Your brakes can become wet when there is water on the road and if this happens, they will be substantially less effective. This is caused by water between the two contacting surfaces acting as a lubricant and preventing the friction build-up needed to slow your vehicle. While ineffective brakes can be very frightening when you first attempt to use them, the problem can be rectified quickly if you keep a cool head.

If your brakes are wet, you may find they pull to one side or simply do not hold at all. Fortunately, you can dry your brakes by driving slowly, maintaining a low gear and braking gently. Softly applying the brakes should spin off any water that has accumulated and return your braking ability to normal.

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Hydroplaning is a phenomenon which occurs on wet roads, when a vehicle hits a film of water at a speed great enough to glide on top of it, rather than maintaining contact with the road’s surface. Increasing speed makes the water-channeling action less effective and can separate your tires from the asphalt, so they ride over the water like a set of water skis. When hydroplaning occurs, it results in partial or complete loss of control and steering ability. It is something that every driver wants to avoid.

Driving through Deep Water
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Driving Through Deep Water

When it comes to driving through deep water, there is only one rule you need to remember: avoid it at all costs. Even relatively shallow water can be dangerous. At low speeds, six inches of water can cause you to lose control of the vehicle and can float some smaller vehicles.

Driving in Windy Conditions
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Driving in Strong Wind

Strong winds can sometimes be a problem for car drivers. They are especially dangerous for lightweight cars, vehicles towing trailers, campers and other high-sided recreational vehicles. When driving in very windy conditions, reducing your speed is the best way to avoid an accident.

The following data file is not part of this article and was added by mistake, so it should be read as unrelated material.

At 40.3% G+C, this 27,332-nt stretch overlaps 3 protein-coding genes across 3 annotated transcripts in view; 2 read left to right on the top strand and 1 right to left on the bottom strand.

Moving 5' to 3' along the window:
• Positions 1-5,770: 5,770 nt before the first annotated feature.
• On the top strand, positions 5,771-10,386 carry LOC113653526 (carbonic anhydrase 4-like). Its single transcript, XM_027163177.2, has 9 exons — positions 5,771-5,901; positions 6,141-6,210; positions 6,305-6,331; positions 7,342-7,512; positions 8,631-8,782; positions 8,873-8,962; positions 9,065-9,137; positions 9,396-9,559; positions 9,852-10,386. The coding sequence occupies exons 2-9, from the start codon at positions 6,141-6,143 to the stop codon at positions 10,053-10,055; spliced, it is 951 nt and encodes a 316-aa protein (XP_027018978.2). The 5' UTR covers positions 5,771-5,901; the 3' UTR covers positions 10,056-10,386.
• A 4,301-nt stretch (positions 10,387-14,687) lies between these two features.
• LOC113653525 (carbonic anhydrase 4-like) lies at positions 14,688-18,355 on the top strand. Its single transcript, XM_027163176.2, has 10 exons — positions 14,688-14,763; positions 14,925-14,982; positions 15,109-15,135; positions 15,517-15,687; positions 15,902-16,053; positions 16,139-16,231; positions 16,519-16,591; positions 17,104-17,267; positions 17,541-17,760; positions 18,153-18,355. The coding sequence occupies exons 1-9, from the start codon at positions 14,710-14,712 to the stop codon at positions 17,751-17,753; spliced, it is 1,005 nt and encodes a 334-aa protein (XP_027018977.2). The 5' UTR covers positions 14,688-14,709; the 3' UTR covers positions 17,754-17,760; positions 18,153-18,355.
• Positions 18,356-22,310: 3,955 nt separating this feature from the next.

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Avoiding Highway Emergencies

Practicing defensive driving techniques can help you avoid accidents and emergencies on the highway. You may still encounter crashes irrespective of how careful you are, as you cannot rely on other drivers to make safe decisions all the time. The nature of expressway driving means that a single accident or collision can end up disrupting many different vehicles.

Driving in Work Zones 1 of 2

Driving in Work Zones

The term “work zone” refers to any area on a public road where utility, construction or maintenance work is being conducted. There may be barriers, cones, heavy equipment, temporary signs, signal lights and workers in the roadway, prior to, during and beyond work sites. Nearly all states have chosen to discourage dangerous driving around high-risk work zones by increasing or doubling the fines incurred by traffic violations.

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Work Zone Signs & Signals

Drivers moving through a roadway work zone will come across unexpected road signs, signals and traffic control measures. Traffic control personnel – often known as flaggers or flagmen – may be positioned around a work zone to manage the flow of traffic through the site. The increased risk around work zones means that obeying the signs, signals and traffic control devices established in these areas is every bit as important as obeying them elsewhere.

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Driving in Hazardous Conditions

Unfavorable weather and road conditions can create hazards that make driving difficult, and more dangerous. You must learn how to identify and compensate for these hazards, to protect yourself and other road users from harm. hoosing not to drive in rain, snow or fog, at night or during any other hazardous conditions is always the smartest decision.

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Driving with Sun Glare

Drivers are most susceptible to sun glare in mornings and late afternoons, when the sun is lowest in the sky. Sun glare is incredibly dangerous as it can impair vision and in extreme cases, cause momentary blindness. Less severe sun glare can distort road signs and traffic signals, leading drivers to make potentially devastating mistakes.

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Driving Through Fog & Smoke

Of all the adverse weather conditions you may have to deal with while driving, fog is the most dangerous. Turn on your headlights, activate fog lights, activate your windscreen wipers and reduce speed. Do not start a journey if the fog is so thick that the way ahead is completely obscured a few feet in front of your vehicle.